This week, the Ubuntu project announced that “future versions of Ubuntu Cloud will use OpenStack as a foundation technology,” apparently replacing Eucalyptus as the enabling infrastructure behind Ubuntu’s cloud capabilities. Eucalyptus does not (yet) appear to have been dropped completely, and existing deployments will definitely be supported for the next few years. But this is the latest in a series of setbacks for the platform, and it is becoming increasingly unclear whether it has a compelling future.
Version 1.0 of Eucalyptus‘ open-source cloud infrastructure solution emerged from the University of California, Santa Barbara in May 2008; it went on to power NASA’s innovative Nebula Cloud, ship globally alongside Ubuntu Linux and on Dell servers, and launch over 25,000 clouds of all sizes. Then NASA looked elsewhere for its cloud computing solution, Ubuntu got increasingly close to OpenStack and the whole picture began to look a lot less favorable as Eucalyptus lost out again and again to OpenStack and others.
It is, however, important to distinguish the Eucalyptus project from the commercial Eucalyptus Systems. The latter sells services around the core software. That particular business — headed by former MySQL boss Marten Mickos and Eucalyptus project lead Rich Wolski — should continue to offer a viable set of services to companies requiring a cloud-computing solution, regardless of the other channels by which the project code itself may or may not be made available for download.
Eucalyptus benefited from the outset because it was designed around an API that performed almost identically to Amazon’s. Organizations were able to test applications on Eucalyptus and then push them live on Amazon Web Services, or vice versa. They could also run core applications in-house on Eucalyptus, and draw upon additional compute capacity from Amazon when required without having to invest in significant rewriting of their code. As Amazon Web Services grew in reach and ubiquity, Eucalyptus should have been well positioned to address the hybrid- and private-cloud markets.
Partnerships such as those with Ubuntu and Dell should have made Eucalyptus difficult to miss for anyone seeking their own cloud infrastructure solution, but Eucalyptus consistently failed to attract lasting and widespread attention of the sort that OpenStack did almost from the moment it launched in July of last year. OpenStack has signed up over 60 supporting companies including Microsoft, GigaSpaces and Cisco. It is replacing the code beneath the Rackspace Cloud product and powering private-cloud installations at big enterprise customers such as AT&T.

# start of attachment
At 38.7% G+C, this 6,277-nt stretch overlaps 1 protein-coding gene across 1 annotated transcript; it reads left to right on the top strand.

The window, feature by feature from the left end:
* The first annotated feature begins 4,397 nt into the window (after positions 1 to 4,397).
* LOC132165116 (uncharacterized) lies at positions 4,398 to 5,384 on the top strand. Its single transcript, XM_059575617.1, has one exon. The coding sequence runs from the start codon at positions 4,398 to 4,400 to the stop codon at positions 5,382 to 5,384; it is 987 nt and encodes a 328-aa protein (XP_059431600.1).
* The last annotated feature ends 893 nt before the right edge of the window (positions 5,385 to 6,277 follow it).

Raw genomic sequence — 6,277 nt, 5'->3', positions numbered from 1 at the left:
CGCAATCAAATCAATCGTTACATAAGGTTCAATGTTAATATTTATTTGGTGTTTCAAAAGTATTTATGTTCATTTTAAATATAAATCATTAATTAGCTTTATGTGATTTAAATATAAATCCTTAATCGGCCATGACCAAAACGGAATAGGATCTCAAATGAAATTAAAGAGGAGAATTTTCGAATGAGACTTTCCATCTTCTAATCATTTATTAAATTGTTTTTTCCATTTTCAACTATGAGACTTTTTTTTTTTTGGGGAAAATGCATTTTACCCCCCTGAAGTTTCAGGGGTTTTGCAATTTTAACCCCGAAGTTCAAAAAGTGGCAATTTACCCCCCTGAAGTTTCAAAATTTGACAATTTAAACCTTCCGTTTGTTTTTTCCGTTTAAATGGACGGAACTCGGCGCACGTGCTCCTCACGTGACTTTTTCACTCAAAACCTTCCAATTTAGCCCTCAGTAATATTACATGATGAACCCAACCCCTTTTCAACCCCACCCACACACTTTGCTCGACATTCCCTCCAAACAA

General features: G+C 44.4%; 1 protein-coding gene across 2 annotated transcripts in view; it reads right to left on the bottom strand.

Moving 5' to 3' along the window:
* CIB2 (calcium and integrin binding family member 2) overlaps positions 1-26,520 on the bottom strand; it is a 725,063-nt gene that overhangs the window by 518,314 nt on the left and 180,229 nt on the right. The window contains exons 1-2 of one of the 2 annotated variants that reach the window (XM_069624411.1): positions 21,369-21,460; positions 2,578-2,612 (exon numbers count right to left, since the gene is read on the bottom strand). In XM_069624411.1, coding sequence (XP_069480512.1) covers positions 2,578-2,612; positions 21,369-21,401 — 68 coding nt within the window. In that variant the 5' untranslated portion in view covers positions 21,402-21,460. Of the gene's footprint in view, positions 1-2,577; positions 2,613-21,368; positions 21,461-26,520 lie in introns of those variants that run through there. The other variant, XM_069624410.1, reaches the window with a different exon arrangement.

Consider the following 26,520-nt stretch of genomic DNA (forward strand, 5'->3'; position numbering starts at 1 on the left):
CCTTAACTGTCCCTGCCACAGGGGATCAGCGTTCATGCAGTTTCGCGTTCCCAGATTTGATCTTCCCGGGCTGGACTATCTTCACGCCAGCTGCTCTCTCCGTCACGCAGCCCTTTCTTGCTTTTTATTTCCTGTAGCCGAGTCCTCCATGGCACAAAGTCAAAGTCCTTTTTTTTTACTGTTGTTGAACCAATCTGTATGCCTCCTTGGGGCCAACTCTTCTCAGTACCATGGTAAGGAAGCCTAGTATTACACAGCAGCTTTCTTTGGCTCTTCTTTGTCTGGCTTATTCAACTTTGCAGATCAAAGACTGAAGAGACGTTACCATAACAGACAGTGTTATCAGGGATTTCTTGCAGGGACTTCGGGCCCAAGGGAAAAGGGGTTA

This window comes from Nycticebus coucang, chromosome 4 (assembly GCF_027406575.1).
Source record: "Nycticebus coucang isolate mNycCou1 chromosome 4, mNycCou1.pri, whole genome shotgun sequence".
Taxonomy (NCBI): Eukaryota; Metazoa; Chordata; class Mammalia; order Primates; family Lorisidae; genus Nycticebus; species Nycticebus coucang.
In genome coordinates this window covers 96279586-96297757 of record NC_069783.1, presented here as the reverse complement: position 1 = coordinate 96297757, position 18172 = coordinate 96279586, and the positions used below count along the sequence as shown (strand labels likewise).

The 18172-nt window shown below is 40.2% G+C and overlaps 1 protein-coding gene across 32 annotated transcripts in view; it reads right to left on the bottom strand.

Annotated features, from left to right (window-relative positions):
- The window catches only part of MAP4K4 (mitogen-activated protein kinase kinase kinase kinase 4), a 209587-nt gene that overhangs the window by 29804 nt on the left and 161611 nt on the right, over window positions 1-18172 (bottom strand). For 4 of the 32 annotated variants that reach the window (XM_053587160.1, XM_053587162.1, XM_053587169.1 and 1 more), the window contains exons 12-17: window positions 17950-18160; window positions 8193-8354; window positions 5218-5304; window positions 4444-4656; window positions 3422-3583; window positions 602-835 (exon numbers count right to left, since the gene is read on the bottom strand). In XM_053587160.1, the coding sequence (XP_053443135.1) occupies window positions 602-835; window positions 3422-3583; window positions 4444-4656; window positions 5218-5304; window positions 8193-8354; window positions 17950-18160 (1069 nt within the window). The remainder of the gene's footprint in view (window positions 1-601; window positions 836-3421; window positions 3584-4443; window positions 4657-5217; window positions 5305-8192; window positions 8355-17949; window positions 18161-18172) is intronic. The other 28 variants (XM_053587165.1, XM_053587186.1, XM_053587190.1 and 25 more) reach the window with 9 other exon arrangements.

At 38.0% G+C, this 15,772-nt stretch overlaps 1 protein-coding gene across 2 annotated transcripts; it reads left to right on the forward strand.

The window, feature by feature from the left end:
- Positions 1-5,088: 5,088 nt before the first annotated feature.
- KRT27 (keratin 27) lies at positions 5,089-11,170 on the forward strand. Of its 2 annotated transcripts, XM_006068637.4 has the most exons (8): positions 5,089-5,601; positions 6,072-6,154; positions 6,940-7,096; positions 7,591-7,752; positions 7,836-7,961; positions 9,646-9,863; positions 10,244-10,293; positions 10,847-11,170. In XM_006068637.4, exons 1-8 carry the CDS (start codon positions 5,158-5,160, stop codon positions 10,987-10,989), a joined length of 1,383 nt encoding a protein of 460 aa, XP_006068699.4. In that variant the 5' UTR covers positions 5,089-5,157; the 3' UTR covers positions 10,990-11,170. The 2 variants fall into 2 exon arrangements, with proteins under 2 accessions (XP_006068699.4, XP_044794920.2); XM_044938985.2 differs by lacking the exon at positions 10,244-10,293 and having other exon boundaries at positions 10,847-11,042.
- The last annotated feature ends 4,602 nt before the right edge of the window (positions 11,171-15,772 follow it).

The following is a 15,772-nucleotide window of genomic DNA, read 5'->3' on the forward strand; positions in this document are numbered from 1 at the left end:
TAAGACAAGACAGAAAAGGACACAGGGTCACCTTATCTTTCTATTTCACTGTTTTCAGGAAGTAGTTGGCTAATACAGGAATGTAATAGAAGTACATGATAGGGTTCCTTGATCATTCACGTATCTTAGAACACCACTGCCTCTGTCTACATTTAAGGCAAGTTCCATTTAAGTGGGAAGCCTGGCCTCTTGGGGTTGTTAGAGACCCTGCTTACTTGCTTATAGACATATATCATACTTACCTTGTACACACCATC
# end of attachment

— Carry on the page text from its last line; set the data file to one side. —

This week’s announcement sees OpenStack replace Eucalyptus as an integral of Ubuntu Cloud. Although it is made clear that Eucalyptus “will be supported by Canonical,” the announcement appears deliberately vague about how easy it will be for future customers to choose between OpenStack and Eucalyptus. OpenStack is described as a “core part,” while Eucalyptus merely “will continue to be available for download.”
Joe Panettieri of Talkin’Cloud suggests that Canonical is “trying to be tactful” in not issuing an announcement that explicitly dumps Eucalyptus in favor of OpenStack. The ambiguity, however, is not helpful. Over at CloudAve, Krishnan Subramanian describes the announcement as the finalization of Canonical’s “slow divorce” from Eucalyptus, and welcomes it as a “smart move.” At Eucalyptus Systems, CEO Mårten Mickos puts a brave face on the announcement, expressing disappointment with the decision while promising continued support for those areas of the Ubuntu codebase that Canonical is phasing out.
Smart move or not, rejection by the Ubuntu project is a clear blow to Eucalyptus’ credibility. OpenStack’s rise has been given yet another significant boost, and the Eucalyptus project must surely be left wondering where its future might lie. Is it worth continuing to develop code for a shrinking niche market, or is there more value to be gained in porting the best of Eucalyptus’ ideas to OpenStack? Eucalyptus is used today by big customers like Puma, and much rests on whether or not Mickos and his team can persuade those customers to stick with the company. Whether as a provider of professional services around Eucalyptus or as a competitor to OpenStack’s Cloud Builders, there will still be plenty of work for Eucalyptus Systems to do, even if it makes the brave — but painful — decision to let its own baby fade into cloud-computing history.